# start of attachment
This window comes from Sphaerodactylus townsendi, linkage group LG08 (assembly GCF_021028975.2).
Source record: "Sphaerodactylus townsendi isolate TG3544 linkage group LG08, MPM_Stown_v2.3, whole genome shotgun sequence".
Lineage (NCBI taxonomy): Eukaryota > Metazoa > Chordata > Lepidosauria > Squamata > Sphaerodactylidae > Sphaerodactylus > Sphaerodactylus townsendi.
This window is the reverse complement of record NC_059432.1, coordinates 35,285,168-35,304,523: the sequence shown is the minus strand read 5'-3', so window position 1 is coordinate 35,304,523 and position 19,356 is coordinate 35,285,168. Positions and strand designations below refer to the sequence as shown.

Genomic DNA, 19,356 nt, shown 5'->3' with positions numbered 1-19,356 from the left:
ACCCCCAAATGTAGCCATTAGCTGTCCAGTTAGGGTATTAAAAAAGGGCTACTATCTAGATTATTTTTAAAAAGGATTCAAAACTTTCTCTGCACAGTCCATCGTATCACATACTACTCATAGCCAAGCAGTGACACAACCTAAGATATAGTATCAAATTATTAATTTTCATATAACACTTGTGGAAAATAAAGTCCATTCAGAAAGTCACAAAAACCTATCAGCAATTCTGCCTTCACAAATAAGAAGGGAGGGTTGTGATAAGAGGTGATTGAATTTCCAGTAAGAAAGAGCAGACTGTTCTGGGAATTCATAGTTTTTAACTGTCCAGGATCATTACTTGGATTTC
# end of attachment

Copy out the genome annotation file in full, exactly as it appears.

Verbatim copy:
This window comes from Sphaerodactylus townsendi, linkage group LG08 (assembly GCF_021028975.2).
Source record: "Sphaerodactylus townsendi isolate TG3544 linkage group LG08, MPM_Stown_v2.3, whole genome shotgun sequence".
Lineage (NCBI taxonomy): Eukaryota > Metazoa > Chordata > Lepidosauria > Squamata > Sphaerodactylidae > Sphaerodactylus > Sphaerodactylus townsendi.
This window is the reverse complement of record NC_059432.1, coordinates 35,285,168-35,304,523: the sequence shown is the minus strand read 5'-3', so window position 1 is coordinate 35,304,523 and position 19,356 is coordinate 35,285,168. Positions and strand designations below refer to the sequence as shown.

Genomic DNA, 19,356 nt, shown 5'->3' with positions numbered 1-19,356 from the left:
ACCCCCAAATGTAGCCATTAGCTGTCCAGTTAGGGTATTAAAAAAGGGCTACTATCTAGATTATTTTTAAAAAGGATTCAAAACTTTCTCTGCACAGTCCATCGTATCACATACTACTCATAGCCAAGCAGTGACACAACCTAAGATATAGTATCAAATTATTAATTTTCATATAACACTTGTGGAAAATAAAGTCCATTCAGAAAGTCACAAAAACCTATCAGCAATTCTGCCTTCACAAATAAGAAGGGAGGGTTGTGATAAGAGGTGATTGAATTTCCAGTAAGAAAGAGCAGACTGTTCTGGGAATTCATAGTTTTTAACTGTCCAGGATCATTACTTGGATTTC